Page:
A Banjo Song

 

 

A Banjo Song - (2009)     

Paul Laurence Dunbar

for baritone and piano


 

Oh, dere's lots o' keer an' trouble
In dis world to swaller down;
An' ol' Sorrer's purty lively
In her way o' gittin' roun'.
Yet dere 's times when I furgit 'em,--
Aches an' pains an' troubles all,--
An' it 's when I tek at ebenin'
My ol' banjo f'om de wall.

'Bout de time dat night is fallin'
An' my daily wu'k is done,
An' above de shady hilltops
I kin see de settin' sun;
When de quiet, restful shadders
Is beginnin' jes' to fall,--
Den I take de little banjo
F'om its place upon de wall.

Den my fam'ly gadders roun' me
In de fadin' o' de light,
Ez I strike de strings to try 'em
Ef dey all is tuned er-right.
An' it seems we 're so nigh heaben
We kin hyeah de angels sing
When de music o' dat banjo
Sets my cabin all er-ring.

An' my wife an' all de othahs,--
Male an' female, small an' big,--
Even up to gray-haired granny,
Seem jes' boun' to do a jig;
'Twell I change de style o' music,
Change de movement an' de time,
An' de ringin' little banjo
Plays an ol' hea't-feelin' hime.

An' somehow my th'oat gits choky,
An' a lump keeps tryin' to rise
Lak it wan'ed to ketch de water
Dat was flowin' to my eyes;
An' I feel dat I could sorter
Knock de socks clean off o' sin
Ez I hyeah my po' ol' granny
Wif huh tremblin' voice jine in.

Den we all th'ow in our voices
Fu' to he'p de chune out too,
Lak a big camp-meetin' choiry
Tryin' to sing a mou'nah th'oo.
An' our th'oahts let out de music,
Sweet an' solemn, loud an' free,
'Twell de raftahs o' my cabin
Echo wif de melody.

Oh, de music o' de banjo,
Quick an' deb'lish, solemn, slow,
Is de greates' joy an' solace
Dat a weary slave kin know!
So jes' let me hyeah it ringin',
Dough de chune be po' an' rough,
It 's a pleasure; an' de pleasures
O' dis life is few enough.

Now, de blessed little angels
Up in heaben, we are told,
Don't do nothin' all dere lifetime
'Ceptin' play on ha'ps o' gold.
Now I think heaben 'd be mo' homelike
Ef we 'd hyeah some music fall
F'om a real ol'-fashioned banjo,
Like dat one upon de wall.

[ 10 pages, circa 5' 45" ]


Paul Laurence Dunbar

 

This text was published in Dunbar's anthology titled Lyrics of Lowly Life, 1896.  For more information on Dunbar, please see my setting of his text, Theology, and also the marvelous repository for his work at Wright State University Libraries' Paul Laurence Dunbar Digital Collection.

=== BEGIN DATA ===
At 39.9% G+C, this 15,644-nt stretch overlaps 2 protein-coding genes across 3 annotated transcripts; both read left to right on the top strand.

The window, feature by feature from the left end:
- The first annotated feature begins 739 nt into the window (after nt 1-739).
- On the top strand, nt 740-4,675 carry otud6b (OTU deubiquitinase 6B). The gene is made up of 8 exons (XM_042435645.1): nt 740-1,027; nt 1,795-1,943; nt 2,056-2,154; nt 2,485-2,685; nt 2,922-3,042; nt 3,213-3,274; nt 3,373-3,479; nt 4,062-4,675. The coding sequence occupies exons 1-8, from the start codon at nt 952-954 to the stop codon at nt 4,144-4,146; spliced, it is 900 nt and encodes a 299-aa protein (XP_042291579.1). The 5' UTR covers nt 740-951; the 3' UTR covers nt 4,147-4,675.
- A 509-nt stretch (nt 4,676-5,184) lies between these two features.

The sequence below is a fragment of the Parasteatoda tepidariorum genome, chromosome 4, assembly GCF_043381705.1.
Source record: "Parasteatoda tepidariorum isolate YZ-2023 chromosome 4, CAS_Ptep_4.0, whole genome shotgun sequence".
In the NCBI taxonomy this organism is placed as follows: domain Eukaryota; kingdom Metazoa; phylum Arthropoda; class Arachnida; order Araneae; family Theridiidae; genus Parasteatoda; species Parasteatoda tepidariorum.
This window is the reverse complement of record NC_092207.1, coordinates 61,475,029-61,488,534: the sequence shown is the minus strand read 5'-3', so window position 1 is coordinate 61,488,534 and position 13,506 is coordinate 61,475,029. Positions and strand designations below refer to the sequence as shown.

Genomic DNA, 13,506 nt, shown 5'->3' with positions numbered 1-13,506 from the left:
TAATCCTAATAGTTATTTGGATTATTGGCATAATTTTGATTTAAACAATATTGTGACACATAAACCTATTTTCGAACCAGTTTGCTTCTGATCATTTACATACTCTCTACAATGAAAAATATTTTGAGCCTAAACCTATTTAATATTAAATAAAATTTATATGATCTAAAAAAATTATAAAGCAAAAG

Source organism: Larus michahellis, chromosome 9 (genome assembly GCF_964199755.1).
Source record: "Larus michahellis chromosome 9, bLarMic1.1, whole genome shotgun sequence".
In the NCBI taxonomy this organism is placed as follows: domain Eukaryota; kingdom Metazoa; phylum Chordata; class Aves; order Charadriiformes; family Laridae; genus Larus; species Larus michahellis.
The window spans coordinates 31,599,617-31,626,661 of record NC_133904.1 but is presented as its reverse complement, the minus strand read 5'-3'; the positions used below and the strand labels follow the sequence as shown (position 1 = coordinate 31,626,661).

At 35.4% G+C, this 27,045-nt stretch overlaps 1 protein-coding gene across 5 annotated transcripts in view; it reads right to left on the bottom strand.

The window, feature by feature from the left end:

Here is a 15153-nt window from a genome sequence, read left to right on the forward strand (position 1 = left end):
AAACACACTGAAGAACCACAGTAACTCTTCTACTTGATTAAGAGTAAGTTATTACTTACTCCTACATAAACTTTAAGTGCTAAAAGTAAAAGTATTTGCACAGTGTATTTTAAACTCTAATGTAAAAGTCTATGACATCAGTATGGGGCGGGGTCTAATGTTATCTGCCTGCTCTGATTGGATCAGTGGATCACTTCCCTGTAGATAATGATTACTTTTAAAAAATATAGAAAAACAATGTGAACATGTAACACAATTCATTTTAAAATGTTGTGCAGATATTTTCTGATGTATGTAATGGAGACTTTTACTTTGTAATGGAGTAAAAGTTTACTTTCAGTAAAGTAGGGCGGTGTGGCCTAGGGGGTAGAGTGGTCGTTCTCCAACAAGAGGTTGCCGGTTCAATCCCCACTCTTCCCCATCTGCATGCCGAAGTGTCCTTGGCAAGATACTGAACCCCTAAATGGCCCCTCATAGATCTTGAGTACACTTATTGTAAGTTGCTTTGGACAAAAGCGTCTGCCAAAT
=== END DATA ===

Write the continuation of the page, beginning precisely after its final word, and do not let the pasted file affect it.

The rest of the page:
This poem in seven stanzas presents the picture of simple joys through music, available to the free man as to the slave. Dunbar, writing as a free man mentions the joy of music "dat a weary slave kin know!" He ends this line with an exclamation point, the only line in a lengthy poem to be so punctuated, and therefore worthy of special attention as Dunbar's lyricism in both standard English and dialect refers so often to music and song as among its themes.

 

The opening and oft-recurring gesture in the piano suggests not only a banjo "lick," but an accompaniment with a bass line, as others might join in. Dunbar tells his story thusly, that others join in the musical merrymaking. The strophe is structured such that it modulates from the tonic, C major, through to the subdominant and ends with a dominant which prepares the next verse of an A section, or the gentle harmonic movement to a related tonal region for B sections to follow. The five measure phrase puts the lyrics slightly off center with a composed pause before continuing; performers are allowed latitude with a slight ritardando, should they so desire.

 

 

The first two stanzas of the poem finished, the third is treated musically as a B section in this extended verse form, as the harmonic rhythm eases and the dramatic scene is set per Dunbar's evocative word painting in dialect.  As with the A section, this too sets up a simple cadence in the dominant to allow an easy return to the next A section.

 

 

The seventh stanza of the poem moves from images of the family, the cabin, the banjo and musical revelry to music itself as "solace." For this, again the A section's joyous gestures are put aside for that more reflective coloring of the B section, now begun on the subdominant.

 

 

The final stanza of the poem references images of heaven, replacing the mythic with wishes for the homespun as that ultimate reality, as Dunbar sees heavenly music "f'om a real ol'-fashioned banjo, like dat one upon de wall." For this, this variation of the setting's B section gives way to an ninth verse -- a repetition and short coda made from the first strophe of this song setting.

 

 

The score for A Banjo Song is available as a free PDF download, though any major commercial performance or recording of the work is prohibited without prior arrangement with the composer. Click on the graphic below for this piano-vocal score.

 

A Banjo Song